We missed Keith Haring’s 60th birthday on the 4th of May, but we figured it was better late than never to celebrate his career and legacy. Here’s why Keith Haring is beloved by all.
Keith’s iconic style
Keith achieved a great deal in his short career. His cartoonish figures often appeared simplistic but were imbibed with deep political and social meaning, often relating to drugs, sexuality, race, desire, and AIDS. The messages were designed to be easily comprehensible, so they too were often simplistic: consider “Crack is Wack” and “Silence=Death” for example.
Haring’s nonchalant attitude towards being arrested
There are countless anecdotes circulating the internet about Keith being arrested for graffitiing the New York subways, only for the hapless officer who brought him in to realise that most of the force was a fan of his work.
Photo: Reproduction of a mural by Keith Haring in el Macba, Barcelona
Keith Haring’s urge to make art accessible
Keith was often criticised throughout his career and, arguably, he ruffled the most feathers by opening his Pop Shop in 1986. The shop was designed to make his artwork accessible for all and reflected his magnificent “Art is for Everybody” approach.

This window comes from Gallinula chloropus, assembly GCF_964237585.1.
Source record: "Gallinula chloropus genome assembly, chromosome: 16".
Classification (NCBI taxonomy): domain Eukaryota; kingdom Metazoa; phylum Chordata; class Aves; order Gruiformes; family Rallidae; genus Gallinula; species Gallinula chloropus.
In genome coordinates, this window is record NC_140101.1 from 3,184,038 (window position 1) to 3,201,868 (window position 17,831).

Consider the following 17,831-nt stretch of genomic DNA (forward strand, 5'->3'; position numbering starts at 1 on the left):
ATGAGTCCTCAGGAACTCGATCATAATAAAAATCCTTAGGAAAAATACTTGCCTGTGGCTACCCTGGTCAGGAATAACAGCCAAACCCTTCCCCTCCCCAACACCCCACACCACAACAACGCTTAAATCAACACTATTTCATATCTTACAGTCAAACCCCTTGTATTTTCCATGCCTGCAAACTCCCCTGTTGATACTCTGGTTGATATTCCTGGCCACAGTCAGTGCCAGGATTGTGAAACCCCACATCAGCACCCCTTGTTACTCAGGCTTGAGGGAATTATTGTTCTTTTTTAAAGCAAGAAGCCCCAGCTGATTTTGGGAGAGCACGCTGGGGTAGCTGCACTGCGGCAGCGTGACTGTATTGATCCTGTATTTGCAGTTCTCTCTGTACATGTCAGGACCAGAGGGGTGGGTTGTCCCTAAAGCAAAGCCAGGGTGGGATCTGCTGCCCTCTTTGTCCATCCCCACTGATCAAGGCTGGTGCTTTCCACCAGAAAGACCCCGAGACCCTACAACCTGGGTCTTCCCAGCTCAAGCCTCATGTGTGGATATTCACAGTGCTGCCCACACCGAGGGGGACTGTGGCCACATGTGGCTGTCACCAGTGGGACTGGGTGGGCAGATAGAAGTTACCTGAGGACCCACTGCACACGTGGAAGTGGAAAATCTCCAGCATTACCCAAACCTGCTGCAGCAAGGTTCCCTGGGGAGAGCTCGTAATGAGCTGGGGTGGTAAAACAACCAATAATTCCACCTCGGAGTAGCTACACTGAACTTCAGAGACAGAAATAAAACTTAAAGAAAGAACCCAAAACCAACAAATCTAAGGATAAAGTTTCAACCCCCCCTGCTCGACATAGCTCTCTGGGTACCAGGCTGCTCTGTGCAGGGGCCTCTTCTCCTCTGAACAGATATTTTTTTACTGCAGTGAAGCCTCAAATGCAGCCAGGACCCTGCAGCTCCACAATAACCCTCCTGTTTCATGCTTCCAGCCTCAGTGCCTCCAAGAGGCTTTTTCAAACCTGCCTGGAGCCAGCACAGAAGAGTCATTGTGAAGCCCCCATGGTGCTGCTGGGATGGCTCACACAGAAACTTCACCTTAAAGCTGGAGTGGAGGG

His incredible work ethic
Whilst Keith’s career was short, he certainly made the most of it. In addition to the 50+ public works that he created, he also featured in more than 100 exhibitions and a heap of newspaper articles in the 1980’s. He was highly sought after as a collaborator and he made his mark on Hollywood, the art world, and the general public alike.
The Keith Haring Foundation
Following his AIDS diagnosis, Keith started the Keith Haring Foundation to ensure that his legacy would benefit others well into the future. Since 1989, the Foundation has provided generous grants to children’s charities, AIDS research, and AIDS education.
Keith’s love for children
Keith often ran workshops for children in museums and schools. On top of this, he created a number of public works for hospitals, charities, children’s day care centers, and orphanages and often made time to produce artwork for literacy programs. He also often collaborated with children during the creation of his works. More than 900 children contributed to his mural which celebrated the 100th anniversary of the Statue of Liberty.
We the Youth is a mural created by Haring in collaboration with high school students, CityKids of New York and Brandywine Workshop in Philadelphia in the late 80s. The project was meant to be temporary, but it has been around for decades.
Photo: Keith Haring’s mural “We The Youth” at 22nd and Ellsworth Streets in Philadelphia. Used by permission. Keith Haring artwork © Keith Haring Foundation
His ongoing impact on the art world
The Keith Haring Foundation has continued to exhibit his works and his popularity has not faded since his death in 1990. You can check out his current and upcoming exhibitions, as well as his impressive resume, on The Keith Haring Foundation website.